If cost is an indicator, energy efficiency is on the road to success.
Since they first emerged in the 1970s, efficiency technologies and programs have helped the country meet its tremendous appetite for energy while addressing the need to eliminate pollution and alleviate pressure on the grid.
A study from the Lawrence Berkeley National Laboratory observes that for the greater part of the last decade, they have saved money, too.
The analysis, “Still the One: Efficiency Remains a Cost-Effective Electricity Resource,” shows that the cost of saving electricity remained relatively constant for the period from 2010 to 2018, at less than $0.03 per kilowatt-hour (kWh). By comparison, the study looked at data from the U.S. Energy Information Agency, which estimates the levelized cost of electricity of new resources at $0.03–$0.12 cents per kWh.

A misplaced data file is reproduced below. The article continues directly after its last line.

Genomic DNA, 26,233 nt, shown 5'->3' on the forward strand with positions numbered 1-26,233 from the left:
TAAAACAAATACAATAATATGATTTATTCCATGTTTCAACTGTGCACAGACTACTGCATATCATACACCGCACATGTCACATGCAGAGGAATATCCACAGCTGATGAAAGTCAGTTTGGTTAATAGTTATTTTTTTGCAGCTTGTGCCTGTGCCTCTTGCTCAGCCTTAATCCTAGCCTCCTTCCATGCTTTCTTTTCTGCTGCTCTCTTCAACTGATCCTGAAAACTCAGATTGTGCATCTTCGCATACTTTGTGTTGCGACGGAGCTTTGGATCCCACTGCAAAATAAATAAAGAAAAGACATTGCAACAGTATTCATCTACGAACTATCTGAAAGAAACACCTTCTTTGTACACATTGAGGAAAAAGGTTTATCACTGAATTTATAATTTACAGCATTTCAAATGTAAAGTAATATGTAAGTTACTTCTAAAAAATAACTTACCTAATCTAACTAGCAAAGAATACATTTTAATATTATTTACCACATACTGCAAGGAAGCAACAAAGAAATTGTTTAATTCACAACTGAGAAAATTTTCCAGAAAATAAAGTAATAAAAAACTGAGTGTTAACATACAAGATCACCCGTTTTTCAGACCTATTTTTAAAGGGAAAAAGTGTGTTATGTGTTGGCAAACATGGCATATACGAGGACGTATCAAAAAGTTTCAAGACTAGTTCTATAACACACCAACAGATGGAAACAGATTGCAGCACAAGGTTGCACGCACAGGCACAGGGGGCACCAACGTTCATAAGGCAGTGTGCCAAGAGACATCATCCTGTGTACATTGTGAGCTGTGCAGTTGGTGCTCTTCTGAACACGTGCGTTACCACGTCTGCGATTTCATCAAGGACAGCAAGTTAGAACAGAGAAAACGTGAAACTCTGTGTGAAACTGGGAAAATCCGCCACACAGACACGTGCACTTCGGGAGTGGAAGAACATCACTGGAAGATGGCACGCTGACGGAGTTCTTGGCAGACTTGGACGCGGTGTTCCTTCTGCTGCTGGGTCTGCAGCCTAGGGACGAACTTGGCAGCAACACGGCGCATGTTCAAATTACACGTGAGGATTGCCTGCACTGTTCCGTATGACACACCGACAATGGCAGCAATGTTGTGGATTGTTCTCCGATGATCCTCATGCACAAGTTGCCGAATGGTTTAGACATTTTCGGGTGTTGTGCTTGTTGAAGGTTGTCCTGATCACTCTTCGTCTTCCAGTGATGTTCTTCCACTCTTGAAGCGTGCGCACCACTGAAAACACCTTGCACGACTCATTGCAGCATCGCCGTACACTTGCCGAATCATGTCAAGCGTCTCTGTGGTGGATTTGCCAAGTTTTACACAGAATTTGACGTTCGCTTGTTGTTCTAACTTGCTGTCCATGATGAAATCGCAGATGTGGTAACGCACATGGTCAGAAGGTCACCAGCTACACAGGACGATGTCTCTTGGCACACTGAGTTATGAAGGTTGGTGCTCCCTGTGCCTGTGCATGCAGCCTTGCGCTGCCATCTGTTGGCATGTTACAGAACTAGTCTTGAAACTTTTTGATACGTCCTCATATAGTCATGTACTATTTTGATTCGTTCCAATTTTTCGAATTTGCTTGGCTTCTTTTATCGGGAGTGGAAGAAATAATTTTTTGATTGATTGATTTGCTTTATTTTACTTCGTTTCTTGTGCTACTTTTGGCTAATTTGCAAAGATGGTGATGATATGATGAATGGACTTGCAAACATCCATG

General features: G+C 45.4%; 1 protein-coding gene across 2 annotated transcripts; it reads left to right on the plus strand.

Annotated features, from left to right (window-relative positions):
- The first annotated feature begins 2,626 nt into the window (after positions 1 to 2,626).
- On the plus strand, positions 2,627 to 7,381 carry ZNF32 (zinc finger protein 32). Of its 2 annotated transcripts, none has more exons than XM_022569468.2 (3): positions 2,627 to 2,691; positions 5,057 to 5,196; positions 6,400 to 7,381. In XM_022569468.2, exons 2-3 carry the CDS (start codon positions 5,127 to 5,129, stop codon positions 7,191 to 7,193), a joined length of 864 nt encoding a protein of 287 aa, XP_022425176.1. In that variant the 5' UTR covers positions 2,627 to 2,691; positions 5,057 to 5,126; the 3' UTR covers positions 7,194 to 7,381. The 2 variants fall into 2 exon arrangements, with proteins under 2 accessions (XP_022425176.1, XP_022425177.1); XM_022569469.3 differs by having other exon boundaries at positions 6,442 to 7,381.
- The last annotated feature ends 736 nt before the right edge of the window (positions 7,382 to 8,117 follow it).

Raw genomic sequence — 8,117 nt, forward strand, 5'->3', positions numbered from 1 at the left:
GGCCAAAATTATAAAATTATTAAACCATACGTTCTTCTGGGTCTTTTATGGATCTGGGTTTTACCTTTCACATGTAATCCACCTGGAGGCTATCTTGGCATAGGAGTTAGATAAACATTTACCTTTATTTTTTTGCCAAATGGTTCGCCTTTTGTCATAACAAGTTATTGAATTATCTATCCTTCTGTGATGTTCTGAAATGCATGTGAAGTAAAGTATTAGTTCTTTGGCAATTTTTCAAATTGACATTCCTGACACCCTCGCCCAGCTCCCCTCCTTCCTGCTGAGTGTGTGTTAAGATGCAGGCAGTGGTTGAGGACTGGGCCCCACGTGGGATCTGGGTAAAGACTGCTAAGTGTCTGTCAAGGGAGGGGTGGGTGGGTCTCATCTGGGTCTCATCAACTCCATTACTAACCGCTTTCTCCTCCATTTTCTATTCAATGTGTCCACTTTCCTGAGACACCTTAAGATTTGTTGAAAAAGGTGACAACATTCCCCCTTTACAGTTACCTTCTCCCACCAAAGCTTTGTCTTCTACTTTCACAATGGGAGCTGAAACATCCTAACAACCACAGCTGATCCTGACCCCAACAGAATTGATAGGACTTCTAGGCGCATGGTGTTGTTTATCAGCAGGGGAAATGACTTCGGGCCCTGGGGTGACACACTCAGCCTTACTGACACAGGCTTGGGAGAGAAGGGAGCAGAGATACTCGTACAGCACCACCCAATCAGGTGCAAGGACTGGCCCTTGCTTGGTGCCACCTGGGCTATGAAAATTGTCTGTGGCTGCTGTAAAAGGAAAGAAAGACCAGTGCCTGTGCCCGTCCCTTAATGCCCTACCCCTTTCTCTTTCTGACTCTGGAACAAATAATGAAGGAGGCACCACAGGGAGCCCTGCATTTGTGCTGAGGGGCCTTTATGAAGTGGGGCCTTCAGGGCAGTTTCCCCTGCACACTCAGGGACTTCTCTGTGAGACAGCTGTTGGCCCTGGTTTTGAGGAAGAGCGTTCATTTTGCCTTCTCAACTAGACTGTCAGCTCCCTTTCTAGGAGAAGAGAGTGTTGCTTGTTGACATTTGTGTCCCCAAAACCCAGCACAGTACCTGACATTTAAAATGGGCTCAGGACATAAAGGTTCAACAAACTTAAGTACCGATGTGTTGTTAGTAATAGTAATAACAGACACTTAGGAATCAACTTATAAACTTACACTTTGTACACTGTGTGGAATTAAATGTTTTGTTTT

This cost comparison demonstrates that it costs less for utilities to implement efficiency programs than it does to develop new sources of power. Efficiency resources include building codes and standards, residential consumer product rebates and prescriptive and custom programs for commercial and industrial customers.
The Berkeley Lab collected data on costs and annual energy savings for efficiency programs from 62 utilities and other program administrators in 21 states.
Of note, the study found that among residential programs, residential consumer products had the lowest cost of saving electricity and reducing peak demand. Lighting topped the list of programs with the lowest cost.
For the commercial and industrial sector, prescriptive programs have the lowest cost of saving electricity, and custom programs have the lowest cost of reducing peak demand. Prescriptive programs cover a set of pre-approved measures, such as rewards for installing more efficient technology and performance-based financial incentives. Custom programs typically include an on-site energy assessment and identifying and installing site-specific measures.